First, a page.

Influence of velocity fluctuations on the Kelvin-Helmholtz instability and its associated mass transport
Journal of Geophysical Research: Space Physics
American Geophysical Union (AGU) / Wiley
© 2017. American Geophysical Union. All Rights Reserved.
Reason for embargo
Kelvin-Helmholtz instability (KHI) and associated magnetic reconnection and diffusion processes provide plasma transport from solar wind into the magnetosphere. The efficiency of this transport depends on the magnetosheath and magnetospheric plasma and field properties at the vicinity of the magnetopause. Our recent statistical study using data from the Time History of Events and Macroscale Interactions during Substorms spacecraft indicates that the amplitude of the magnetosheath velocity fluctuations perpendicular to the magnetopause can be substantial. We have performed a series of local macroscale 2.5-dimensional magnetohydrodynamic simulations of the KHI during strongly northward interplanetary magnetic field and with the initial plasma parameters typical to the dayside magnetopause by perturbing the initial equilibrium with time-dependent perpendicular velocity field fluctuations. The effect of the single-mode and multimode seed spectrums at different frequencies and amplitudes is studied. The plasma transport in Kelvin-Helmholtz vortices is quantified. The results show that when large-amplitude, low-frequency seed velocity fluctuations exist in the magnetosheath, the resulting KH waves grow faster, get larger in size, and can transport more plasma through magnetic boundary, resulting in diffusion coefficient of the order 109 m2/s. The relevance of these findings to the solar wind-magnetosphere coupling is discussed.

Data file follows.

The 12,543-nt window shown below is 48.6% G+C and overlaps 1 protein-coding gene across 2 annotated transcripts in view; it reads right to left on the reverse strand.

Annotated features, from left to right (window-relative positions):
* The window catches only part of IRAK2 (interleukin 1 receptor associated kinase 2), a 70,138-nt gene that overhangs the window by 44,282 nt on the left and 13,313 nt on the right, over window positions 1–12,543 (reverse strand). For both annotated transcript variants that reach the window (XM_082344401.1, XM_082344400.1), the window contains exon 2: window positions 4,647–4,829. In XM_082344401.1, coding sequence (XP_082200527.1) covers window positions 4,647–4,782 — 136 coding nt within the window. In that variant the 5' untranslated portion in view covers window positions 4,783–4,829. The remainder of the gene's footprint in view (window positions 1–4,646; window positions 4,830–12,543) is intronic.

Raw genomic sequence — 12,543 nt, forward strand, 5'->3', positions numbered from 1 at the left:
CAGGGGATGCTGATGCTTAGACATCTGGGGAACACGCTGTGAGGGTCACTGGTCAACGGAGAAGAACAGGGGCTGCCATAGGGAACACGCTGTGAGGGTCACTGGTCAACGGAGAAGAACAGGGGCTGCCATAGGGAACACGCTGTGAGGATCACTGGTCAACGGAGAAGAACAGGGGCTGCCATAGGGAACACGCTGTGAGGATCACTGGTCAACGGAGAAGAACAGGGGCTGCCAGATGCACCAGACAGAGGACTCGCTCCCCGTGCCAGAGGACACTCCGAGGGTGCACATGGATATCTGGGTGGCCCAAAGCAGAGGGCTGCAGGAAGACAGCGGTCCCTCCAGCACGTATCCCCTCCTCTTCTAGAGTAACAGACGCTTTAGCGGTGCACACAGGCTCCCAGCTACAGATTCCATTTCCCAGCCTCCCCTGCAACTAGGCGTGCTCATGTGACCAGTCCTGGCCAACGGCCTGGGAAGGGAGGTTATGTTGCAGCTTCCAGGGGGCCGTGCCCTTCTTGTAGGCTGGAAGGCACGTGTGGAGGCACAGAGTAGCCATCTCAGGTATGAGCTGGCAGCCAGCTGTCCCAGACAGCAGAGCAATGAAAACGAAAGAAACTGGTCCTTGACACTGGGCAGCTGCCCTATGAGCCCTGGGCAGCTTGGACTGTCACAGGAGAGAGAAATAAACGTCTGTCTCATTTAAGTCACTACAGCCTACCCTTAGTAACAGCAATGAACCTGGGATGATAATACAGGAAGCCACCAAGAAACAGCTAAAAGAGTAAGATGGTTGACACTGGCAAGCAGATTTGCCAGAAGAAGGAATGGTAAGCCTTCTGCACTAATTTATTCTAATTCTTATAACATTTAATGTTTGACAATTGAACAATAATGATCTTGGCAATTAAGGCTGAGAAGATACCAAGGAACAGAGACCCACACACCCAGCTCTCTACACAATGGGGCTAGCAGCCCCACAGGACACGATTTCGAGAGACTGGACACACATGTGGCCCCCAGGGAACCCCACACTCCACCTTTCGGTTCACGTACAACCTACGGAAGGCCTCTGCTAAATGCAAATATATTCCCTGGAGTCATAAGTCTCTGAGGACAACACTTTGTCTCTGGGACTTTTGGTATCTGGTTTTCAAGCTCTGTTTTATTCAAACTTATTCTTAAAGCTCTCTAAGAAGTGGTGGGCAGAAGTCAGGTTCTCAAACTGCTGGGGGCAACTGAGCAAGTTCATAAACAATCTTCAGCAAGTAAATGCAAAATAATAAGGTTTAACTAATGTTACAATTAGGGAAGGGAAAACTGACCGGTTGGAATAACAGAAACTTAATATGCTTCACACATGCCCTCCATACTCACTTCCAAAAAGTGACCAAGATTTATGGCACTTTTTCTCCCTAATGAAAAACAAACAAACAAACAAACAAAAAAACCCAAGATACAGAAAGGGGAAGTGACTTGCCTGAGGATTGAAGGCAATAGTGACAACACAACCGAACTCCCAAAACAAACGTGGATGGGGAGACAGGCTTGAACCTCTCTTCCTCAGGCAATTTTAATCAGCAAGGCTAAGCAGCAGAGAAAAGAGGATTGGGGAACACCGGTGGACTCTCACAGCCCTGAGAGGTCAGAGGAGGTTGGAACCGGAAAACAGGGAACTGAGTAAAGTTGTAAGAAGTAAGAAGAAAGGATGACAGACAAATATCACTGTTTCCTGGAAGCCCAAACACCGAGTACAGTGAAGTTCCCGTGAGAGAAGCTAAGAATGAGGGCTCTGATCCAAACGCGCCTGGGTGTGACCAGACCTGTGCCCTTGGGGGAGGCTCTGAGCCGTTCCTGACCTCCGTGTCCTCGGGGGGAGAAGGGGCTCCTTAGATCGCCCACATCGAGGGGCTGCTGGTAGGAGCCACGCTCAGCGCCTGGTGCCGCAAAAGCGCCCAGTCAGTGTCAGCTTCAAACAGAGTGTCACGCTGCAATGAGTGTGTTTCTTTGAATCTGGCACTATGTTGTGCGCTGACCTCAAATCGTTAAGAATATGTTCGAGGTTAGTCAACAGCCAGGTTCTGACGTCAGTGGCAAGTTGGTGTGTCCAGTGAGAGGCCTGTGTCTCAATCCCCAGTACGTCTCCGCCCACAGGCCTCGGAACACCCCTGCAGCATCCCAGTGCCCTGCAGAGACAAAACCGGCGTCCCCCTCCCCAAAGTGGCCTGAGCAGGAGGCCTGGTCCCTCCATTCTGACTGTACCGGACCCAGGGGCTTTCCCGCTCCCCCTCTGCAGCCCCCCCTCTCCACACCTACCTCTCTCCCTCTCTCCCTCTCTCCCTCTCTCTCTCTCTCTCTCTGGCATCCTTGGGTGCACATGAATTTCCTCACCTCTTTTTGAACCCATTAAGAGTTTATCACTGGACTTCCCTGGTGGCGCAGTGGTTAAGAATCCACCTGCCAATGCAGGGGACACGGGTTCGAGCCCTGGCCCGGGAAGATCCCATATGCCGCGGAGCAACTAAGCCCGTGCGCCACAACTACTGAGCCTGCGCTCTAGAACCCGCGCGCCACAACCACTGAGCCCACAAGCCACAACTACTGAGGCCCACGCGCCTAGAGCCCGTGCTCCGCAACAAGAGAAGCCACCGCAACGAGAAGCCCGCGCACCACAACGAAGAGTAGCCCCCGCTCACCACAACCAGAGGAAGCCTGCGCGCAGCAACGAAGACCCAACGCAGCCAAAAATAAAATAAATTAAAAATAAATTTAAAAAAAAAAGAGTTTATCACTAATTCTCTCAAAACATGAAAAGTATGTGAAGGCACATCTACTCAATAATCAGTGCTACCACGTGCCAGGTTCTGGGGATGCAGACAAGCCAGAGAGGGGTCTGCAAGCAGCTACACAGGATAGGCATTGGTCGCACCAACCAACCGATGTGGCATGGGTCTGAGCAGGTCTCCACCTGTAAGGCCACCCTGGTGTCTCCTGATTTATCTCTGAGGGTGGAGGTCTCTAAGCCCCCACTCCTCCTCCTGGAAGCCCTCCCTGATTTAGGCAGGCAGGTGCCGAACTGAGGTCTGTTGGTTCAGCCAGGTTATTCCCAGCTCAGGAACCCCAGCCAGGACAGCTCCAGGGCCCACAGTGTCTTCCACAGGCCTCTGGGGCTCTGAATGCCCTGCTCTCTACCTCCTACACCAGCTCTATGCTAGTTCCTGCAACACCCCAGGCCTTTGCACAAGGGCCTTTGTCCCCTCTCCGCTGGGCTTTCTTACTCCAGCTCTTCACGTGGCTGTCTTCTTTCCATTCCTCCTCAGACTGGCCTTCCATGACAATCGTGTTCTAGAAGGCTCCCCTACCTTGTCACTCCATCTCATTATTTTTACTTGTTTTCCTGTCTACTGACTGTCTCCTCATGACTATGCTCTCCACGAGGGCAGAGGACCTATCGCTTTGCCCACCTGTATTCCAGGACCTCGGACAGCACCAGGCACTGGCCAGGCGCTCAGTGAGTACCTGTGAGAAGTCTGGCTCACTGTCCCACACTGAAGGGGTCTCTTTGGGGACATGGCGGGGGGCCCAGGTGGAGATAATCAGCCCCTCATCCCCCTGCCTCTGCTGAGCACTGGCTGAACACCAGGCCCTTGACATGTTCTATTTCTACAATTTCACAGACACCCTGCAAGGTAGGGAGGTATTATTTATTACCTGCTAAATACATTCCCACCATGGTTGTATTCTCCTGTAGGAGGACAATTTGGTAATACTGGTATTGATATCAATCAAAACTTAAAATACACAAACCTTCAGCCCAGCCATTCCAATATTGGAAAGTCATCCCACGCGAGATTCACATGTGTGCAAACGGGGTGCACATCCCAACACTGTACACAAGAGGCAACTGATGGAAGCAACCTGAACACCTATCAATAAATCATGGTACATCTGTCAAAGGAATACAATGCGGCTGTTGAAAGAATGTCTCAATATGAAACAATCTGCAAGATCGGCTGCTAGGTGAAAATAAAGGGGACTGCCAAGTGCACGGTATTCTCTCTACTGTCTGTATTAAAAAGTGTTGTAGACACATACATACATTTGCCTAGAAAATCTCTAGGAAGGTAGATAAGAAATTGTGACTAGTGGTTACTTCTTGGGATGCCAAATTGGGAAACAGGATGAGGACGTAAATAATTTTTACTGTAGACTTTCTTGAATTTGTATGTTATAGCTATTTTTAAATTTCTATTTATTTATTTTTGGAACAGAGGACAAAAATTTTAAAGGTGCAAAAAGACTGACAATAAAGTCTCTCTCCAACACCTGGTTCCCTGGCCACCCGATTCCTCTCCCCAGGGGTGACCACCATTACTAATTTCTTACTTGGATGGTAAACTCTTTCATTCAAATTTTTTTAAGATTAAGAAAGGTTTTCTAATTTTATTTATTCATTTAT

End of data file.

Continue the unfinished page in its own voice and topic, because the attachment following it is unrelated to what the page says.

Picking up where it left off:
K.N. thanks T. I. Pulkkinen for supporting her visit to Aalto University, Finland, during K.N.'s sabbatical leave from ERAU. K.N. thanks A. Streltsov for comments and E. Kilpua for helpful editorial and literature suggestions, on early version of the manuscript. The initial code development work of K.N., performed during December 2013 to August 2014, was funded by the Academy of Finland through grant 267073/2013. A. Osmane and A. Dimmock were funded through 267073/2013A. Dimmock is also funded through the Academy of Finland grant 288472. Subsequent simulation work, testing of different boundary conditions and resolutions, plasma transport, and random phase analysis of K.N., was supported by the NSF GEM grant 1502774 and NASA grant NNX16AF89G. K.N. and C.F. acknowledge the support by the International Space Science Institute (ISSI) Team on Flow-Driven Instabilities of the Sun-Earth System.
This is the final version of the article. Available from AGU via the DOI in this record.
Published online 19 September 2017